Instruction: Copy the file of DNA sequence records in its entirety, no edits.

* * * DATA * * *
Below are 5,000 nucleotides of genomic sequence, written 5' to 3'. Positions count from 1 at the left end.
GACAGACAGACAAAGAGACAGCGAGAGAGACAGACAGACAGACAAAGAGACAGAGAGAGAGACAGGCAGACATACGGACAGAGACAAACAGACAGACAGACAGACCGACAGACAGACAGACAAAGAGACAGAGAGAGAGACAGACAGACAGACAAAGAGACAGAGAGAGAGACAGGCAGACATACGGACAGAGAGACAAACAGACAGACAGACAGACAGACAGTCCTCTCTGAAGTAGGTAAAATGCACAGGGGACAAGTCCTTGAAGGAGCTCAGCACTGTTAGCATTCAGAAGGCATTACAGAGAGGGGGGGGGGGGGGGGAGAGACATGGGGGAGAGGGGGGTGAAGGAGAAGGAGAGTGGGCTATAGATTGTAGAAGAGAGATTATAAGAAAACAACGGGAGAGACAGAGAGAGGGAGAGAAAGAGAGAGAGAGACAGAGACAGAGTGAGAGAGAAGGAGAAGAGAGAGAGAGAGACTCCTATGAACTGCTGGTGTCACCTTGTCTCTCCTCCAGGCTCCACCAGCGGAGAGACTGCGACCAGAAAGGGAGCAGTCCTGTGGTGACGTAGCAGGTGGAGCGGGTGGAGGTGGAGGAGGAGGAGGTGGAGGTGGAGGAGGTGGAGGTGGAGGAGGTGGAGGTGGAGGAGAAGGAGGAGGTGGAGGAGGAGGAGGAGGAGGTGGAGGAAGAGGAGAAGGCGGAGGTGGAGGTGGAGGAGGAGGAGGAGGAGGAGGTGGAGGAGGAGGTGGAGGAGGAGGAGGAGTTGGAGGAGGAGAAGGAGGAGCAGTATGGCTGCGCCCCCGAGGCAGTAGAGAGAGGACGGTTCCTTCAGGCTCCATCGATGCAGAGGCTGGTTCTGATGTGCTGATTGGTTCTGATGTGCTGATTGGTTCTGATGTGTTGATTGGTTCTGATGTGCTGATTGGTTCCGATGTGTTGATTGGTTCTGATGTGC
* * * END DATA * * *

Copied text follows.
Below are 5,000 nucleotides of genomic sequence, written 5' to 3'. Positions count from 1 at the left end.
GACAGACAGACAAAGAGACAGCGAGAGAGACAGACAGACAGACAAAGAGACAGAGAGAGAGACAGGCAGACATACGGACAGAGACAAACAGACAGACAGACAGACCGACAGACAGACAGACAAAGAGACAGAGAGAGAGACAGACAGACAGACAAAGAGACAGAGAGAGAGACAGGCAGACATACGGACAGAGAGACAAACAGACAGACAGACAGACAGACAGTCCTCTCTGAAGTAGGTAAAATGCACAGGGGACAAGTCCTTGAAGGAGCTCAGCACTGTTAGCATTCAGAAGGCATTACAGAGAGGGGGGGGGGGGGGGGAGAGACATGGGGGAGAGGGGGGTGAAGGAGAAGGAGAGTGGGCTATAGATTGTAGAAGAGAGATTATAAGAAAACAACGGGAGAGACAGAGAGAGGGAGAGAAAGAGAGAGAGAGACAGAGACAGAGTGAGAGAGAAGGAGAAGAGAGAGAGAGAGACTCCTATGAACTGCTGGTGTCACCTTGTCTCTCCTCCAGGCTCCACCAGCGGAGAGACTGCGACCAGAAAGGGAGCAGTCCTGTGGTGACGTAGCAGGTGGAGCGGGTGGAGGTGGAGGAGGAGGAGGTGGAGGTGGAGGAGGTGGAGGTGGAGGAGGTGGAGGTGGAGGAGAAGGAGGAGGTGGAGGAGGAGGAGGAGGAGGTGGAGGAAGAGGAGAAGGCGGAGGTGGAGGTGGAGGAGGAGGAGGAGGAGGAGGTGGAGGAGGAGGTGGAGGAGGAGGAGGAGTTGGAGGAGGAGAAGGAGGAGCAGTATGGCTGCGCCCCCGAGGCAGTAGAGAGAGGACGGTTCCTTCAGGCTCCATCGATGCAGAGGCTGGTTCTGATGTGCTGATTGGTTCTGATGTGCTGATTGGTTCTGATGTGTTGATTGGTTCTGATGTGCTGATTGGTTCCGATGTGTTGATTGGTTCTGATGTGC